Anyone for a little d 


Two hot new lunch spots offer elegant brunch specialties with a nod to France

From the looks of things one recent spring afternoon, the queues started forming at Petite Chou almost before renovation began on the new Westfield Boulevard location, mere steps from the canal in Broad Ripple. A few weeks after opening, tables required a 10-minute wait late in the lunch hour; water glasses lagged several minutes more, though we offered to drink our water out of dog bowls, free to all visiting canines. True to its name, the new place, the fifth in Martha Hoover’s fleet of Patachou cafés, has a Parisian accent, though you don’t have to wear a beret to dine here. Clientele definitely look the part, however, as you could hardly guess the stylish set in this spiffy brunch bistro weren’t lounging on the Champs-Élysées.

The menu’s offerings of classic French cuisine fill a much-needed niche in Indy’s brunch scene, but so far things are inconsistent. The potage Saint Germain ($3.25/cup), one of two soups offered, was strangely bereft of flavor, despite a hearty base of puréed vegetables. Pesto added richness but little zip. A Croque Madame ($9.25), on the other hand, lived up to its reputation as an erudite grilled cheese. Plenty of nutty gruyère cheese, smoky ham and a light treatment of béchamel sauce made for a tasty sandwich. And kudos to Petite Chou for serving up a perfectly runny fried egg on top, a rarity in these bacteria-wary days. The croque of the day ($8.95) with bacon and goat cheese was equally good, perhaps with a touch more flavor.

A salad aux lardons ($8.95) had meaty hunks of bacon and another soft-cooked egg, this time poached, but greens were dressed so lightly as to have little life and almost no bite to cut against the bacon and egg yolk. A fresh fruit crêpe ($4.95), which our waitress implied would have a mix of berries, was equally restrained, with only very lightly sweetened strawberries in an unsweetened crêpe. Only whipped cream reminded us this was dessert. As with other Patachou locations, purity and healthfulness mark the cuisine; indeed, the menu offers all the fruit salads and granolas Patachou is known for. Knowing Patachou, the crowds of chic diners won’t soon die down, so get your spot in line now.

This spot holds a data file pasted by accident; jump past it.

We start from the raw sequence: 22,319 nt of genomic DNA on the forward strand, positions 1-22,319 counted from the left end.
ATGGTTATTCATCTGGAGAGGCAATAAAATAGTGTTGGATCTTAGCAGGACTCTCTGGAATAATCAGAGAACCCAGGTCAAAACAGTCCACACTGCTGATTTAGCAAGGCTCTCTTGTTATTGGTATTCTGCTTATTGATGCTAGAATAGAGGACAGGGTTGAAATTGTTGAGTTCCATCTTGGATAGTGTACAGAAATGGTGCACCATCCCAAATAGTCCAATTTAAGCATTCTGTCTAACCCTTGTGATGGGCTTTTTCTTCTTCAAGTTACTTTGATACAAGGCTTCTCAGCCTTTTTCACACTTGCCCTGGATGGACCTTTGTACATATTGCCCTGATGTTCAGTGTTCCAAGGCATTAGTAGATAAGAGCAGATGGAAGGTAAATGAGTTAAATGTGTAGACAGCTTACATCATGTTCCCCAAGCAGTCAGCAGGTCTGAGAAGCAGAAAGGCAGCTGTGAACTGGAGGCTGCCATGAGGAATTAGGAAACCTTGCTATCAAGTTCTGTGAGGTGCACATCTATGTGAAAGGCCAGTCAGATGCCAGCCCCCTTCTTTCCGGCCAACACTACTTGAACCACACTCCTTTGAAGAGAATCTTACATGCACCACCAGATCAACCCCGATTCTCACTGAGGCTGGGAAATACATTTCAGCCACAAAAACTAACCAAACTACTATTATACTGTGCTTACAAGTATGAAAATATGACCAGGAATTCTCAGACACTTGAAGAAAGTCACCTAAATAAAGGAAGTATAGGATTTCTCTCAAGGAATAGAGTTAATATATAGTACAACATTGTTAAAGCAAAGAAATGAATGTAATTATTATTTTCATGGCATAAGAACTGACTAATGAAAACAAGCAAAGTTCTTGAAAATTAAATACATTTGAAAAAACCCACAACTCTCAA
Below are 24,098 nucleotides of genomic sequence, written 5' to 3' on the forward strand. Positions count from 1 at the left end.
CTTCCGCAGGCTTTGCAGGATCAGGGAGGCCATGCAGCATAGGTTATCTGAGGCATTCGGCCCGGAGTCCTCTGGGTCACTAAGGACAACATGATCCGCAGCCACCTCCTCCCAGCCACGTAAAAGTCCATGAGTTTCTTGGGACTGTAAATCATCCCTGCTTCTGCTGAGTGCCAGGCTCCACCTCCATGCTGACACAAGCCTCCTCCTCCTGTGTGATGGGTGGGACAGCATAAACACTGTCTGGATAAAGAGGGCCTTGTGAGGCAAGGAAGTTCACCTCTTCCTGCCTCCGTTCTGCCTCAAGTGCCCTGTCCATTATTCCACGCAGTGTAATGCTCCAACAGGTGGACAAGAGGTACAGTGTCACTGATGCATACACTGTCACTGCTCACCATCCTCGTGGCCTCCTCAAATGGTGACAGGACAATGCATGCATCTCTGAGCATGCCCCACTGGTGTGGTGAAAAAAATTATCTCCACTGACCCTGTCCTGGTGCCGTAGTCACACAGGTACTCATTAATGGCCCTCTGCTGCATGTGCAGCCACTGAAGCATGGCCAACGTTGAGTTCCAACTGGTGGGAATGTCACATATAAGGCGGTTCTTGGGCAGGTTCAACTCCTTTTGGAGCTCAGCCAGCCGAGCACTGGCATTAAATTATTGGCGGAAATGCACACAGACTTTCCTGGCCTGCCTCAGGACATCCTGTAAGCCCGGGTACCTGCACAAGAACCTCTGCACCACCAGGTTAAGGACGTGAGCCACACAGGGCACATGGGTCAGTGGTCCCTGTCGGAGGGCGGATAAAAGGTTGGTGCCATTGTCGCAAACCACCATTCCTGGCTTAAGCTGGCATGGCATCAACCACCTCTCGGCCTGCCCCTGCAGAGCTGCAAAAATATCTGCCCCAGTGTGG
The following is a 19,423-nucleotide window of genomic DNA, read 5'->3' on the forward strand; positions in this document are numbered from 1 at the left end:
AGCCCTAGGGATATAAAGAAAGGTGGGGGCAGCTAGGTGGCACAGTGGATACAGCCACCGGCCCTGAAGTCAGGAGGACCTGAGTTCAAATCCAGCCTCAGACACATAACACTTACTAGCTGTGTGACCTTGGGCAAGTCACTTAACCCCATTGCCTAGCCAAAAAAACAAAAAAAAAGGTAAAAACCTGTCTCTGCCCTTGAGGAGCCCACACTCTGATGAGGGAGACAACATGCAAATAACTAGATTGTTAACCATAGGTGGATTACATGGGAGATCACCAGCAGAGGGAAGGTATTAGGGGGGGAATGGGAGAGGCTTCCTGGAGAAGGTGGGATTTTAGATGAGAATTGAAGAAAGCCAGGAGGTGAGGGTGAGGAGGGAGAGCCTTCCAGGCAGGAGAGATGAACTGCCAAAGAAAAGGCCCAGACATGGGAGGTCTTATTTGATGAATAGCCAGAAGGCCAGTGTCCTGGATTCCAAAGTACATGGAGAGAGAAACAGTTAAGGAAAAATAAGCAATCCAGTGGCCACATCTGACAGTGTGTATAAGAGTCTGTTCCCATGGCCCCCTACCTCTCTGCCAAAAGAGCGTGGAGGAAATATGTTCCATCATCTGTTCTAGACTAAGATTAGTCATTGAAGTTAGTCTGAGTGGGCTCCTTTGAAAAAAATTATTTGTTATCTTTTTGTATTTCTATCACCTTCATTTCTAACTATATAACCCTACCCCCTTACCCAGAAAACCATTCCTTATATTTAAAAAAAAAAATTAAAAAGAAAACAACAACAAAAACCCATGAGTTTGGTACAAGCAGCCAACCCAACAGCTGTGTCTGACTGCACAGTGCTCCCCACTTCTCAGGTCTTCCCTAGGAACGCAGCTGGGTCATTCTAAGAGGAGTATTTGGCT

From Boston to Paris?

A few weeks ago, when Mary Beth and Jeff Gahimer were still selling their New England-inspired cuisine to dedicated regulars at City Market, things were a little more relaxed. They could joke with the customers, wax poetic about their love of food. Now that they’ve moved to their new Meridian-Kessler location on 49th Street, expanding into weeknight hours and weekends, well, the Gahimers seem just a little stressed.

But when you’re making every sauce, soup, sandwich filling and dessert from scratch, you pull some long hours. You try to get everything right, but you miss a vinaigrette on a salad or forget a sandwich in the back. Hopefully, the husband-wife duo will get comfortable in their new space, painted vibrant purple and gold, with plenty of kitschy bric-a-brac only a dog-owner can appreciate. For now, the lunch line crowds the somewhat modest space, but any inconvenience is worth it for victuals this good.

Fresh and homemade have always been the hallmarks of Barking Dog, and the food is even a bit more refined and varied now. While it could have used a contrasting herbal or acidic note, mushroom soup ($5.75) was a luscious, woodsy elixir with plenty of cream and a nice undertone of sherry. Pommes frites ($3.75), which the menu bragged were “Just like in Paris,” were indeed wonderfully crisp shoestring fries that would fare well in a Left Bank brasserie. Accompanying chipotle ketchup was subtle, but an amazingly thick aioli with olives and rosemary was delectable.

The bistro staple Niçoise salad ($10.75) had an American twist with a scoop of tasty tuna salad atop fresh greens garnished with olives, tomatoes, potatoes, hard cooked eggs and nicely steamed local asparagus. A tangy balsamic vinaigrette arrived immediately after we noted its absence. A clam roll ($8.95), one of the café’s signatures, was a whopper of a Cape Cod classic piled high with crispy clams on wonderful grilled bread. A tartar-like sauce with chopped egg offered a perfectly cooling condiment. This is by no means a cheap eats joint — a meal for two can easily push $30 — but the quality of ingredients, rotating menu and the commitment to making just about everything fresh is practically unparalleled among similar eateries, making this a great spot for your next special lunch or early dinner.

The Barking Dog Café

115 E. 49th St.

Tuesday-Thursday: 11 a.m. to 7 p.m.
Friday-Saturday: 11 a.m. to 8 p.m.
Sunday: 11 a.m. to 3 p.m.

Food: Four stars
Atmosphere: Three stars
Service: Three stars

Nonsmoking, Handicapped accessible

Recommended dishes: Clam or lobster roll (in season), soups, Niçoise salad, pommes frites


Petite Chou

823 Westfield Blvd.

Monday-Friday: 7 a.m. to 3 p.m.
Saturday-Sunday: 8 a.m. to 2 p.m.

Food: Three and a half stars
Atmosphere: Four stars
Service: Three stars

Nonsmoking, Handicapped accessible

Recommended dishes: Croque Madame, salads, crêpes


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